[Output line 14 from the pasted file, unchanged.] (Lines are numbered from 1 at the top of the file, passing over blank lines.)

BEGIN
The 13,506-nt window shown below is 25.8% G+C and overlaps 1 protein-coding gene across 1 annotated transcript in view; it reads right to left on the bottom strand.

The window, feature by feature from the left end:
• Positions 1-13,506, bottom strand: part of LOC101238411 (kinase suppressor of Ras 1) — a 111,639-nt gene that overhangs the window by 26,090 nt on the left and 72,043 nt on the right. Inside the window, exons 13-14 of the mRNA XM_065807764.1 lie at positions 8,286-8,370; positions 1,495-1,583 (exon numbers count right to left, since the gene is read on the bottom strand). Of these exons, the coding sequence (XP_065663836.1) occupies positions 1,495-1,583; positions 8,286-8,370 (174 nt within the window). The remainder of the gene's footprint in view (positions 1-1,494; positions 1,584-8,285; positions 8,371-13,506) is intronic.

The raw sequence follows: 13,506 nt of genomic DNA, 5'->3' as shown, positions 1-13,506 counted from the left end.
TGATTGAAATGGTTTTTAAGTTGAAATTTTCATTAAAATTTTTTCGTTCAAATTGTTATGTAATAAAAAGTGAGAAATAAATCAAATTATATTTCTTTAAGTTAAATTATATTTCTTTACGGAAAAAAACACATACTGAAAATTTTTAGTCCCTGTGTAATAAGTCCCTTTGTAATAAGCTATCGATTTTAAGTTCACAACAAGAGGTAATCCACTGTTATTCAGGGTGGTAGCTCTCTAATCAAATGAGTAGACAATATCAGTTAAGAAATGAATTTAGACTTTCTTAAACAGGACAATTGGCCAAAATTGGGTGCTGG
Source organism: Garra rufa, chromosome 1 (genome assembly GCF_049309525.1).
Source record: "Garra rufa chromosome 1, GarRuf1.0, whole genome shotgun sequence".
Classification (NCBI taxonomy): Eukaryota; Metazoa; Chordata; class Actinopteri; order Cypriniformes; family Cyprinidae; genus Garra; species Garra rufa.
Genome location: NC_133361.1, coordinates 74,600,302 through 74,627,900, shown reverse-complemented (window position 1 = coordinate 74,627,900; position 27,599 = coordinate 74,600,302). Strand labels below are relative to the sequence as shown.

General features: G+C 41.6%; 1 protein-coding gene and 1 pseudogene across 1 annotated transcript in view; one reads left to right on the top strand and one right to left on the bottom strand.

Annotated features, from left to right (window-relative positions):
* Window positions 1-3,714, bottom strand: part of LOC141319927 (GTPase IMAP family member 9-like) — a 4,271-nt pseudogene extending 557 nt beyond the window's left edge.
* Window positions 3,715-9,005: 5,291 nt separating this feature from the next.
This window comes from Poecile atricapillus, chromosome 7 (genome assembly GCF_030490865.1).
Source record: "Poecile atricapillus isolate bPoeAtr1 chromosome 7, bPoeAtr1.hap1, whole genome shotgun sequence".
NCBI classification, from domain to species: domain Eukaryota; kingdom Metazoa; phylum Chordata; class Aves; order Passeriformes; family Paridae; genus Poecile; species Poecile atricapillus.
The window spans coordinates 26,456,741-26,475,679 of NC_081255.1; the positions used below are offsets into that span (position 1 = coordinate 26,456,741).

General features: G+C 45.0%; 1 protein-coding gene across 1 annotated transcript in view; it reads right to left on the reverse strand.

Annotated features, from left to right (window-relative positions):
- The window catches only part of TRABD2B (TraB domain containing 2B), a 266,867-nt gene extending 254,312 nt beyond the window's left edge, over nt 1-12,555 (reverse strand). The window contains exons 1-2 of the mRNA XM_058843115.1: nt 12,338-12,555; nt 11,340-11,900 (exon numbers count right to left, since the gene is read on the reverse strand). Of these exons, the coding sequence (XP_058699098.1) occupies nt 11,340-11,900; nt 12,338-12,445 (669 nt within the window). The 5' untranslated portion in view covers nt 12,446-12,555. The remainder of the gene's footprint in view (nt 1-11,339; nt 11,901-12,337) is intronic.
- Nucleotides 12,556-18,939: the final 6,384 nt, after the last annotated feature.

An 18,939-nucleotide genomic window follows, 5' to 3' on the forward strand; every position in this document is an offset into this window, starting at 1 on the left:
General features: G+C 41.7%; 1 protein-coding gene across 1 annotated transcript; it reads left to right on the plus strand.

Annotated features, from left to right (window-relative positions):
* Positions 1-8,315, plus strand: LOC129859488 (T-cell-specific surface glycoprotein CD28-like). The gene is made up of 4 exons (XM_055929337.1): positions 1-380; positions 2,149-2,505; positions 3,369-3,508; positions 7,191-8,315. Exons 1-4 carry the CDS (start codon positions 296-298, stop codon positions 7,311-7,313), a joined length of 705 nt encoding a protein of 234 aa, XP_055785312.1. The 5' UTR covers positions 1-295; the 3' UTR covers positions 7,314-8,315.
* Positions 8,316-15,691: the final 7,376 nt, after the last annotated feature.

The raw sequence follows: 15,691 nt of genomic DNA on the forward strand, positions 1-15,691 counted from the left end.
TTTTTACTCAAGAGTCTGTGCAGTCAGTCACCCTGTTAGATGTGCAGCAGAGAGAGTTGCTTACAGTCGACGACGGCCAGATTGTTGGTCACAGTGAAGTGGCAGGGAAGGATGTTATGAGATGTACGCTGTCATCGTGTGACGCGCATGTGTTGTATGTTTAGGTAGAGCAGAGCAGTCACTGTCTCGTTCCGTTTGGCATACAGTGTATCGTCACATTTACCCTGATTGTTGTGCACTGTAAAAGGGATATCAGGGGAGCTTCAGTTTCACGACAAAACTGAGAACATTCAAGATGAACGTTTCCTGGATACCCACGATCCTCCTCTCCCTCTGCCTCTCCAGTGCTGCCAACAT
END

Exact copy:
This window comes from Poecile atricapillus, chromosome 7 (genome assembly GCF_030490865.1).